July 4, 2008


Obama's trade pledge may hurt U.S. (Andres Oppenheimer, July 4, 2008, Miami Herald)

When I asked Mexican President Felipe Calderón about Democratic presumptive presidential candidate Barack Obama's pledge to renegotiate the U.S. free-trade agreement with Mexico, I expected him to say that such a move would be catastrophic for Mexico.

Interestingly, his first reaction was to say that it would be catastrophic for the United States.

The 1994 North American Free Trade Agreement among the United States, Mexico and Canada was be raised by Republican presumptive nominee Sen. John McCain during his just concluded visit to Mexico. McCain is courting U.S. Latino voters, claiming that his pro-NAFTA stance makes him a better friend to Latin America than Obama.

In a wide-ranging interview at the presidential palace, Calderón – a conservative by Mexican standards – told me that he sees a dangerous protectionist wave in the United States. Reopening NAFTA, as Obama proposes, would hurt the United States as much as Mexico, he said.

No Way to Treat an Ally: Democrats disdain Colombia. (Mona Charen, 7/04/08, National Review)

The rescue of three Americans from the jungles of South America is a terrific Fourth of July present to the nation. (And John McCain gets high marks for timing in being present for the happy event.) American contractors Keith Stansell, Thomas Howes, and Marc Gonsalves had been captured by the Colombian communist guerrilla group FARC (Revolutionary Armed Forces of Colombia) when their antinarcotics surveillance plane crashed in rebel territory five years ago. At the time, considering the weakness of the Colombian government, the growing strength of the neighborhood bully Hugo Chavez in Venezuela, and the terror that FARC inflicted upon the Colombian people, the future looked grim for them and for the hundreds of hostages held in various remote areas. Ingrid Betancourt, a former presidential candidate who was likewise snatched and held by FARC, was freed with the Americans on July 2.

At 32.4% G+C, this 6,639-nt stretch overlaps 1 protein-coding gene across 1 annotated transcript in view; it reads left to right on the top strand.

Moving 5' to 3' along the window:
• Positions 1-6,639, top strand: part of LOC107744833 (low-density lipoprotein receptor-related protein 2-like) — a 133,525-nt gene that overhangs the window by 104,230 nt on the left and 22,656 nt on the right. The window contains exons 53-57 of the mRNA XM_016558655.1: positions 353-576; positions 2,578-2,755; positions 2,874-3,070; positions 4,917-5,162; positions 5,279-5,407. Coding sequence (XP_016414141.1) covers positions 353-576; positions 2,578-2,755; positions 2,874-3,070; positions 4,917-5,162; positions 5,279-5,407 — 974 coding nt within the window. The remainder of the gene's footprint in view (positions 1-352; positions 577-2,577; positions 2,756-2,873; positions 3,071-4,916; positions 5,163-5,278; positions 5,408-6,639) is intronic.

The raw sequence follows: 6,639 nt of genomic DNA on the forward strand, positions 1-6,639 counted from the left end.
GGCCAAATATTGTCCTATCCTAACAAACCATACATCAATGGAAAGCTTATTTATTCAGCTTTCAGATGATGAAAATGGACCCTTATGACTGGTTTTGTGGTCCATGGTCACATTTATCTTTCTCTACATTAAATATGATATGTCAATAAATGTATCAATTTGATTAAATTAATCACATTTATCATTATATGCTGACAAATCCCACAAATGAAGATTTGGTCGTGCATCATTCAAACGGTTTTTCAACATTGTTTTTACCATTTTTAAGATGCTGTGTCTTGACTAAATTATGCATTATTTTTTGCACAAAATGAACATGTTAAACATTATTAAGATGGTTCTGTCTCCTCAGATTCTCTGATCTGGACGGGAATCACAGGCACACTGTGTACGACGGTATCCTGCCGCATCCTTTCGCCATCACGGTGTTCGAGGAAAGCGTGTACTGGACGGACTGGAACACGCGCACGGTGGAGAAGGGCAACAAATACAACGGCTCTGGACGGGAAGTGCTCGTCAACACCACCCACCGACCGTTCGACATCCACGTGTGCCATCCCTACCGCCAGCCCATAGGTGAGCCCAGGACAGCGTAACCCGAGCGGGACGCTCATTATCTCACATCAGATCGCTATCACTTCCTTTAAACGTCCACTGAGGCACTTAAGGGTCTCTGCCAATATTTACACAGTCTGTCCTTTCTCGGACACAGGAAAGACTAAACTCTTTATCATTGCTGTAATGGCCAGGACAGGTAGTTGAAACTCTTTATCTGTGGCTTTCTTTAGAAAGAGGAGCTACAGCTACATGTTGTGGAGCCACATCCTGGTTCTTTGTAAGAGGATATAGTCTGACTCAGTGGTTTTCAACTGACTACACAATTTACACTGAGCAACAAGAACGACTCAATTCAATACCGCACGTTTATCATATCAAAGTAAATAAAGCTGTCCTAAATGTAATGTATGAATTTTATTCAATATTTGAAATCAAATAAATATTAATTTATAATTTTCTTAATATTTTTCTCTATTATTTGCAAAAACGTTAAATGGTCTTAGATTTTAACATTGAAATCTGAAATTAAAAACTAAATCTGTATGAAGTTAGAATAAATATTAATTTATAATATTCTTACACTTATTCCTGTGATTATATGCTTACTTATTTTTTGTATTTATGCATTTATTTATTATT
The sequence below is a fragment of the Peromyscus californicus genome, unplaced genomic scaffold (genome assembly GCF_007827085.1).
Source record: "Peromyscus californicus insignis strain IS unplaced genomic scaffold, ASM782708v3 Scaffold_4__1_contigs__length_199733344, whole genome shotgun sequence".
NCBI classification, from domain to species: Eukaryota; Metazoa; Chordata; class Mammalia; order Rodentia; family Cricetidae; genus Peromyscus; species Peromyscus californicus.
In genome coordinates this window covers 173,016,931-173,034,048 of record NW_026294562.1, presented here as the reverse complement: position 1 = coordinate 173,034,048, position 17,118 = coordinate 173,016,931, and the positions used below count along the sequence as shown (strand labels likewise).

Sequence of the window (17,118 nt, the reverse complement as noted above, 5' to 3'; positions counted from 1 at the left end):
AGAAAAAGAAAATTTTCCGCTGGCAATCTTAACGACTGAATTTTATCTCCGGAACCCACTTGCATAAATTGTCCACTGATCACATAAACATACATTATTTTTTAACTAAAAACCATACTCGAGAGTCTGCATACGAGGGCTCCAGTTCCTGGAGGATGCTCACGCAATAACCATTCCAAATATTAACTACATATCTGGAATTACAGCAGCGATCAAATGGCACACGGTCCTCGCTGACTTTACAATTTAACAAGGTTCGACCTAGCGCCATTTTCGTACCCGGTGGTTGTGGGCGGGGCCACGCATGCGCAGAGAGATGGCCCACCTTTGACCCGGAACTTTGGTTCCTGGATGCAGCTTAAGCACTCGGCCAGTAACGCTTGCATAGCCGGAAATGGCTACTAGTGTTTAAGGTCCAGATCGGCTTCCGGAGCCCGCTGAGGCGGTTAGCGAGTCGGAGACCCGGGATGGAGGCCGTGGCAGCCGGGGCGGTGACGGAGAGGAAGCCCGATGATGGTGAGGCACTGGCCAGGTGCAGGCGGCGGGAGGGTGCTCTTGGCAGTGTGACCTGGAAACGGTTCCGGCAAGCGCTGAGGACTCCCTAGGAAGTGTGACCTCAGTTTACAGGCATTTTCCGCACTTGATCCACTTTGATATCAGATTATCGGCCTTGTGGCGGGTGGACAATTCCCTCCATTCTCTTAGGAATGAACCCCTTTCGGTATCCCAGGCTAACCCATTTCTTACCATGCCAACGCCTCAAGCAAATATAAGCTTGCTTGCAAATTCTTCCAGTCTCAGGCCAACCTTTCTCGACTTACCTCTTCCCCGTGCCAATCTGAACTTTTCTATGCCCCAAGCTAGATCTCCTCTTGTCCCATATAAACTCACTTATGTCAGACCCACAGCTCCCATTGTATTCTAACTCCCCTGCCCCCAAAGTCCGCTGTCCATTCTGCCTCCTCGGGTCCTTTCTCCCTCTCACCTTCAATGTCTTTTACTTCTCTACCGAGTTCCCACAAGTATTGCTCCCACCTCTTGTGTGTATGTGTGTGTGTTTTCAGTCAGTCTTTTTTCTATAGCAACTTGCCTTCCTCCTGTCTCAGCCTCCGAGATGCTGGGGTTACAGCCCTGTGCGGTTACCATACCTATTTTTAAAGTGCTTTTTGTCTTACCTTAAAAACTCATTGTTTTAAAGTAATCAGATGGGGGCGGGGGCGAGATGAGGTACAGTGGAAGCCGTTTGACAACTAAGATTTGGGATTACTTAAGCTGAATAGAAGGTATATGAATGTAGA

The rescue operation involved deception. Colombian army officers disguised themselves as FARC guerrillas in order to fly the hostages by helicopter to a supposed meeting with the FARC commander. When she saw them sporting Che Guevara T-shirts, Betancourt told reporters, “I thought, ‘This is FARC.’” Hmm, is this the same Che Guevara that adorns so many dorm rooms and faculty lounges at America’s leading institutions of higher learning? It is. The same Che whose photo, superimposed over a Cuban flag, decorated the Houston Obama for president office? Obama may not have known of this, but it gives you the flavor of some of his enthusiasts.

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Posted by Orrin Judd at July 4, 2008 8:23 AM
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